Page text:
In Fayetteville, Arkansas, the alcohol-free celebration will be held at the Northwest Arkansas Mall, while Monterey, California will host First Night with 70 performances at 25 venues in its historic downtown area.

Dover, Delaware has magicians, musicians, and the annual crown decorating contest as well as the traditional tarot readings and lantern tours through the city.

Lewis and Clark Community College puts on First Night River Bend in Godfrey, Illinois, which features the one-ring circus, Circus Flora with the Flying Wallendas. Also performing are a jazz quartet, a magician, and the grand finale is held in the Commons Courtyard.

Port Huron, Michigan hosts their party all over their downtown area, with events including Chinese acrobats, a lighted bus tour, bluegrass music, and the Enchanted Princess Ball.

Missoula, Montana is celebrating with dance, poetry reading, music, comedy, and food, as are Worcester, Massachusetts, and the community of Norwich, Connecticut.

New Jersey has several First Night celebrations, including the one in Ocean City, which features activities beginning at 4:00, including a troupe of Japanese drummers, jugglers, and gospel music as well as historic films and games including miniature golf. Meanwhile, the city of Montclair features performances by Phoebe Snow and Fantasy on Ice, featuring figure skating champion Rosie Tovi. Not to be outdone, the city of Haddonfield puts on their gala with numerous events, including actor Keith Henley, who performs a re-enactment the journey of slave Henry "Box" Brown who had himself mailed to Philadelphia from Virginia in 1849. Also featured are Irish singers, a jazz band from Brazil, and the PBS "Kid Show" stars, the Paisley Pickles are all scheduled to entertain.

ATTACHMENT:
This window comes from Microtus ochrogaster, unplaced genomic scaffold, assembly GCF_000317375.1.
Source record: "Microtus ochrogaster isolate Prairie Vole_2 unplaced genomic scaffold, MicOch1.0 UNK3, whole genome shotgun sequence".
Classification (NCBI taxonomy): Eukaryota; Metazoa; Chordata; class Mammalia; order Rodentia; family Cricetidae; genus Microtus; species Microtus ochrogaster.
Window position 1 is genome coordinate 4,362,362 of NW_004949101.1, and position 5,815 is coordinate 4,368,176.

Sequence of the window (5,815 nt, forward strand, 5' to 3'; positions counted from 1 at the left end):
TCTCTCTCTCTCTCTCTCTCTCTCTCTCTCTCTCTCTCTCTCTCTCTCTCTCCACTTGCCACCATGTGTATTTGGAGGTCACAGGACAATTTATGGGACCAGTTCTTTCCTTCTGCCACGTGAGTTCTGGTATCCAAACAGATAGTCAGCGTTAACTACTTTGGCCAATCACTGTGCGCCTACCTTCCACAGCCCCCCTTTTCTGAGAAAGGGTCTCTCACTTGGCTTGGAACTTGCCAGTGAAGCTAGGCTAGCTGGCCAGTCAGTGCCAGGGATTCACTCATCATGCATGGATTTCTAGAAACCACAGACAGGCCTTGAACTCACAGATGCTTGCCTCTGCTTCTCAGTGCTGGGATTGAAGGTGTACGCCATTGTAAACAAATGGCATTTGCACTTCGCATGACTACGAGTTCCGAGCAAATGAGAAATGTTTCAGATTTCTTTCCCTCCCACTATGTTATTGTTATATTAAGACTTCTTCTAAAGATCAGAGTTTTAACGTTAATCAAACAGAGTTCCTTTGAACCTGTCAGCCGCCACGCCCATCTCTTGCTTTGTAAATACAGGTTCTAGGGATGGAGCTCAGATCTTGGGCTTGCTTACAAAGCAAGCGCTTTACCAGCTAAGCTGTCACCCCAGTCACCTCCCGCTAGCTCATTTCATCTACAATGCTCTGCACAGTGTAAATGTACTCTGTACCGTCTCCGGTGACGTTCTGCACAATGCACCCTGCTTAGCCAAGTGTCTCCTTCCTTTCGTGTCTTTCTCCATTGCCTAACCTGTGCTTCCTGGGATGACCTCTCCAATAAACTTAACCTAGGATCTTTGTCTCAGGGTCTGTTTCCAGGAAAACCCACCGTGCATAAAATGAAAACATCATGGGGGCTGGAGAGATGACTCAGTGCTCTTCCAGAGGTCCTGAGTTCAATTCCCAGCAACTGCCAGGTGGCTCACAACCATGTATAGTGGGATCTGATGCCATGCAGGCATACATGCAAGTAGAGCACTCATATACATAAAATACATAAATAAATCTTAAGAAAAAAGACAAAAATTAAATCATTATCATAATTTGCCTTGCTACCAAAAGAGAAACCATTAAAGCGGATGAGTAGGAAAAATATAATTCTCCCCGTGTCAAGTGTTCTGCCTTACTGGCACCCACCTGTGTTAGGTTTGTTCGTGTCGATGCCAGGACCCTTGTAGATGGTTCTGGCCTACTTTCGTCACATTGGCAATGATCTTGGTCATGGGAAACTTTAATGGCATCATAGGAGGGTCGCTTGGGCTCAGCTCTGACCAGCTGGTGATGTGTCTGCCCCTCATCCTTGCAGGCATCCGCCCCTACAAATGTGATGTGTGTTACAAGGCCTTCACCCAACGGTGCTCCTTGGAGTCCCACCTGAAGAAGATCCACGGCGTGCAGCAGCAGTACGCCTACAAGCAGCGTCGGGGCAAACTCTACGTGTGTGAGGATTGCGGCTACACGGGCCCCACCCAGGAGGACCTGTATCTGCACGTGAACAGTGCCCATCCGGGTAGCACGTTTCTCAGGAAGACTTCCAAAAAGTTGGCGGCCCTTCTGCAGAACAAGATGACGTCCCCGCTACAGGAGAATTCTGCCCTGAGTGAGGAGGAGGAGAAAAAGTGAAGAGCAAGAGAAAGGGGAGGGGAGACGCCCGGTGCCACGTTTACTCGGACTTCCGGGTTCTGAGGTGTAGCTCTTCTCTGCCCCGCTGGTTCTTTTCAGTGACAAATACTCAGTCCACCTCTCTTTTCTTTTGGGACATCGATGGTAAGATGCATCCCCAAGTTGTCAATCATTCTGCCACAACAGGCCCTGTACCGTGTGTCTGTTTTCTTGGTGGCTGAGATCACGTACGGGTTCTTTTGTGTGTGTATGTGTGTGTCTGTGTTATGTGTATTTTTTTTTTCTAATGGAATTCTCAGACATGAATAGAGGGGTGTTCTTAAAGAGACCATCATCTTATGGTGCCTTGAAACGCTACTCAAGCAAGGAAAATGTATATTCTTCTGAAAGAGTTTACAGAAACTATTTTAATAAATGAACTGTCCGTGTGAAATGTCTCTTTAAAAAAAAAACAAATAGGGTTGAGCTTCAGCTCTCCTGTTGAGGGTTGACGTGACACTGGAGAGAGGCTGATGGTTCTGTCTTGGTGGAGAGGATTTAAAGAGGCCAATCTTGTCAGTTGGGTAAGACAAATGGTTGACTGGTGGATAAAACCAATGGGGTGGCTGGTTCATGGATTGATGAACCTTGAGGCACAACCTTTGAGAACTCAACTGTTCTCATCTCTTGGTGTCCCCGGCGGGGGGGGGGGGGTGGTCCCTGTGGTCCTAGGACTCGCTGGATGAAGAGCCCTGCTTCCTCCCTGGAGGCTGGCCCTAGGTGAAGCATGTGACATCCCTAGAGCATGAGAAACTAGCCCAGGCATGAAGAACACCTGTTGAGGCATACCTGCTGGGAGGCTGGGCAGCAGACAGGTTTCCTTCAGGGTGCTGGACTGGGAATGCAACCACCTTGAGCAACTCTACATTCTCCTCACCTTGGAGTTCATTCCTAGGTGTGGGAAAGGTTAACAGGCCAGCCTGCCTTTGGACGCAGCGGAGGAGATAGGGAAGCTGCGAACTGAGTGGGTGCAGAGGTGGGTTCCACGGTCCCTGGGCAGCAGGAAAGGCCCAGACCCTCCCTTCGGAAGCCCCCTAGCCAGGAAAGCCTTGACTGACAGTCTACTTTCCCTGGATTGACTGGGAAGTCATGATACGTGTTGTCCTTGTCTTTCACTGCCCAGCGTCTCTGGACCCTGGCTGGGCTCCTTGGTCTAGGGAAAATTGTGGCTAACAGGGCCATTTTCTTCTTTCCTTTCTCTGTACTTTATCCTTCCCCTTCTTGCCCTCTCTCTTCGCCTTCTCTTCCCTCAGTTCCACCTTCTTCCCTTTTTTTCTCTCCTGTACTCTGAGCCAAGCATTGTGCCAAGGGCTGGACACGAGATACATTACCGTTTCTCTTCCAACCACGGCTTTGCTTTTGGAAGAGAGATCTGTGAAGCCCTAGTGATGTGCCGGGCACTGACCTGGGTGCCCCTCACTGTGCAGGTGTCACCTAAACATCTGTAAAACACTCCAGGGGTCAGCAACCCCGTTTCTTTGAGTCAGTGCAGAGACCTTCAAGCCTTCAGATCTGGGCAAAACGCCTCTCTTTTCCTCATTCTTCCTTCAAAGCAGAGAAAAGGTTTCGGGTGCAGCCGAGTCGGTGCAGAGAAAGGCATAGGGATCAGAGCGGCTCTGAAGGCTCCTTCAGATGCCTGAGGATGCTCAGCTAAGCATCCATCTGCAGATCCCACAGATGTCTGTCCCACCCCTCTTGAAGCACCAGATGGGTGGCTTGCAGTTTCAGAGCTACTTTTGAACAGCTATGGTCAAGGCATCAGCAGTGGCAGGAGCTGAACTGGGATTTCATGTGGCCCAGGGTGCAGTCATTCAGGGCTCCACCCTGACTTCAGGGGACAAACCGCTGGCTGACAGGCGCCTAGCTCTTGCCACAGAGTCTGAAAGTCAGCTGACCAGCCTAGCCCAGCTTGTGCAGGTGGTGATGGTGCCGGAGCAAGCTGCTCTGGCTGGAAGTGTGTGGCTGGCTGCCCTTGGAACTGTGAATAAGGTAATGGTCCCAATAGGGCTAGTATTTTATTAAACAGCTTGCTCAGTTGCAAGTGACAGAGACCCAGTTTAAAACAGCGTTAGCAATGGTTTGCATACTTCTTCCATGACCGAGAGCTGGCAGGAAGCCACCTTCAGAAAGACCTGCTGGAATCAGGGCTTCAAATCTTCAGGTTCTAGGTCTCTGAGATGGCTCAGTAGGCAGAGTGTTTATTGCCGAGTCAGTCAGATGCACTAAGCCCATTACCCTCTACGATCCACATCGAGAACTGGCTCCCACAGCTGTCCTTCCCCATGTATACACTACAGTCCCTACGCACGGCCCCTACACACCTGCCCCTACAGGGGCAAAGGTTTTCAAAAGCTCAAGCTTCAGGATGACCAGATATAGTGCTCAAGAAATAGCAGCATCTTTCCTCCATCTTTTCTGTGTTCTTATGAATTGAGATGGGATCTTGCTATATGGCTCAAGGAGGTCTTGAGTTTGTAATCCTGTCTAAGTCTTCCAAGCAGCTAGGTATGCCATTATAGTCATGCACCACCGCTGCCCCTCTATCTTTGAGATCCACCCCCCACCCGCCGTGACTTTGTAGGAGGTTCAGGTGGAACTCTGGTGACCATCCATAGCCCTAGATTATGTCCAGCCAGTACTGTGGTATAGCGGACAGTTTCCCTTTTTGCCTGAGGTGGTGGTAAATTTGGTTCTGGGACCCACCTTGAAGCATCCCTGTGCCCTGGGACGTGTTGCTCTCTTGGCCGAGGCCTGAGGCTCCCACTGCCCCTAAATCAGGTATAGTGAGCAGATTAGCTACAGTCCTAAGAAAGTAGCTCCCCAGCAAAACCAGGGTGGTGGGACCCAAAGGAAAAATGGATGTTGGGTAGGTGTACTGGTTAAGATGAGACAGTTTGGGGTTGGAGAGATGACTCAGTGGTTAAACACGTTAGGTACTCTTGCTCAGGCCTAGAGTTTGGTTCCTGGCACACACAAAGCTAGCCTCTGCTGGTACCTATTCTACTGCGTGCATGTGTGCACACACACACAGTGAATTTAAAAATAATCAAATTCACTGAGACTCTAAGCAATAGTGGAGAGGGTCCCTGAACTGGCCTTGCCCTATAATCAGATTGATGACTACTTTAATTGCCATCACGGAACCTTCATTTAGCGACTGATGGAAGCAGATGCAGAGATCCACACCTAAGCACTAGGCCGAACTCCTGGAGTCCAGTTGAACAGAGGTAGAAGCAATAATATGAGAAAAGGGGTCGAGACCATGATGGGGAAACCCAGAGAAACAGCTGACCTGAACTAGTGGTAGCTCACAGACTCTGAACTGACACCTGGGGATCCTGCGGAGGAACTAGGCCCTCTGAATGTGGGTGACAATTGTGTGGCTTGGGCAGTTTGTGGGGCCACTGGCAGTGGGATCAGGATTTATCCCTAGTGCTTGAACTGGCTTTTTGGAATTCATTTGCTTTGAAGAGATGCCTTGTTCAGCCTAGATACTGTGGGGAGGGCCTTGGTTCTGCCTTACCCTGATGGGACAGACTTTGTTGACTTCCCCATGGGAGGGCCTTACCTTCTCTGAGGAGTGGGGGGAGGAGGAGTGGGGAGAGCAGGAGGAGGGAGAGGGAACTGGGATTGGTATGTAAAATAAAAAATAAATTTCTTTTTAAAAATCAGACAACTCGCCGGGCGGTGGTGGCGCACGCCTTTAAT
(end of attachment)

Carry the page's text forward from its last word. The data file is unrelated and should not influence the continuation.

Tacoma, Washington offers more than just entertainers, food, and films. The celebration is kicked off by the "Last Mile at First Night," is run, beginning at 6:15. Participants wear bunny ears and are encouraged to wear costumes and decorated hats and shoes.

Other cities across the United States which celebrate First Night include:

Fullerton, California
Fort Collins, Colorado
Danbury, Connecticut
Wilmington, Delaware
Springfield, Illinois
Council Bluffs, Iowa
New Bedford, Massachusetts
Port Huron, New York
St. Louis, Missouri
Wolfeboro, New Hampshire
Raleigh, North Carolina
Youngstown, Ohio
Pittsburgh, Pennsylvania
Knoxville, Tennessee
Spokane, Washington